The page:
Deciding When to Leave Your Day Job to Run a Small Business

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Deciding When to Leave Your Day Job to Run a Small Business

Starting a small business takes a lot of time, planning, and capital to get off the ground. But perhaps the hardest part of launching a new venture is knowing when it’s time to move from your steady paycheck into the unknown. For a number of would-be entrepreneurs the thought of not knowing how they’re going to pay their bills is enough to keep them from starting the business of their dreams.

Recently Inc. explored a number of questions that you should ask yourself before taking the leap into entrepreneurship. The first question is how well is your side business doing? Many small business owners decide to start their venture while keeping their current position. During this time you can prove your concept while minimizing the financial risk. This is also a great time to start saving in case your new business should require more of your attention before it starts generating profits.

In a perfect world your side business would grow at a predictable rate so that you could smoothly transition to it from your current day job. Unfortunately this is rarely the case. That’s why it’s important to consider you growth plans for your company before diving in. One classic mistake is going full-time with your business only to have it crumble when you run out of ideas to increase your side income to a full-time income. Obviously you never know what the world of business will throw at you, but having thought out projects, financial estimates, and expansion plans to keep your company thriving should all be in place before you transition to full-time entrepreneur.

While your business finances are certainly important for starting a company, your personal finances are equally relevant. If you’re debt free and have a sizeable amount of savings, the decision to leave your current position to start a small business is a much easier one to make. Not only will your savings make it easier to live during the pre-revenue days of your venture but can also come in handy when it’s time to invest in growing your business.

That goes hand in hand with another one of Inc.’s questions: do you have access to additional capital? Imagine opening an online retailer and receiving a huge order only to have to decline due to lack of inventory and not having cash on hand to purchase the additional products to fulfill the order. This horror story is one that entrepreneurs face time and time again but is one that you can avoid by evaluating all of your options for investments, lines of credit, or small business loans ahead of time.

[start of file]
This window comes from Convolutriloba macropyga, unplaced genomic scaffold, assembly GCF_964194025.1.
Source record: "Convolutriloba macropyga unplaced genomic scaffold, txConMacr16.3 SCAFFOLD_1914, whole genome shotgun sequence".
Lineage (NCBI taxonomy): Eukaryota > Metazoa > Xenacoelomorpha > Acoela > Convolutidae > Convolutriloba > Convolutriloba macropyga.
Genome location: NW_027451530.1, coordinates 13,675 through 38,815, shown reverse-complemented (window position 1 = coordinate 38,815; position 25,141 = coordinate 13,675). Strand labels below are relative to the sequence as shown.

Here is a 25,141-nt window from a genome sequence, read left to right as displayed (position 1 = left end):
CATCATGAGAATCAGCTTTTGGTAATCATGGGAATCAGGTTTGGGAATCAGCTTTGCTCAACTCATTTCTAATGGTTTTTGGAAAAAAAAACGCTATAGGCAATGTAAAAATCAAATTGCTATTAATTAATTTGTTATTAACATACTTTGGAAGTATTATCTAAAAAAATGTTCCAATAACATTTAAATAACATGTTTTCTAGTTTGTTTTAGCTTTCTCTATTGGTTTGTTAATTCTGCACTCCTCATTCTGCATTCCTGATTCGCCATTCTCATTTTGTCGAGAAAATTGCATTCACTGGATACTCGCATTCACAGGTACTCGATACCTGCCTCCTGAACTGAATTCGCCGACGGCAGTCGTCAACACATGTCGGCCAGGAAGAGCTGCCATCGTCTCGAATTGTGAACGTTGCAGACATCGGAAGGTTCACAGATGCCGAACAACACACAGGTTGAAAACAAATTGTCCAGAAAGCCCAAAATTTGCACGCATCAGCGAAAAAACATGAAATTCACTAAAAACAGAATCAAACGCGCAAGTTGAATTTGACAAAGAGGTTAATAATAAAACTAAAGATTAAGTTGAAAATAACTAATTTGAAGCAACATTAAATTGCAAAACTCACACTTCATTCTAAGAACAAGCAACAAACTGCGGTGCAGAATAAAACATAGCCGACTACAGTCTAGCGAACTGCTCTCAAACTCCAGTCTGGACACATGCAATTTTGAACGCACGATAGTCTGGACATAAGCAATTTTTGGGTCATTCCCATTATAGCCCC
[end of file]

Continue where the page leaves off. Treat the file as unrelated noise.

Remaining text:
One of the pitfalls of starting a side business is that you might stunt the growth of your company due to your full-time gig. That’s when it’s time to ask “is your day job interfering with your business operations?” If so it’s likely time for you to make the tough decision of whether you want to remain comfortable or move on and become an entrepreneur. Evan Mendelsohn, co-founder of Tipsy Elves — a successful apparel company that was featured on Shark Tank — recommends taking note the first time your day job interferes with your business. As he told Inc., “If it happens once, carefully decide whether it was a one-time thing or an ongoing problem. If you’re constantly compromising your new business for your day job, a transition might be in order.”

Starting your own business and becoming a full-time entrepreneur can be an exciting, rewarding, and fulfilling. However, pulling the trigger and leaving your steady salary behind is a major decision that should not be taken lightly. By asking yourself some of these questions and growing the plan for you business, you’ll help ensure that once you do take that leap of faith you will have the best chance of success.

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Jonathan Dyer

I'm a small town guy living in Los Angeles looking to make solid financial decisions. I write for a number of finance websites, including HuffingtonPost and Business2Community. I founded DyerNews.com in 2015 to focus on personal finance and the emerging FinTech markets.

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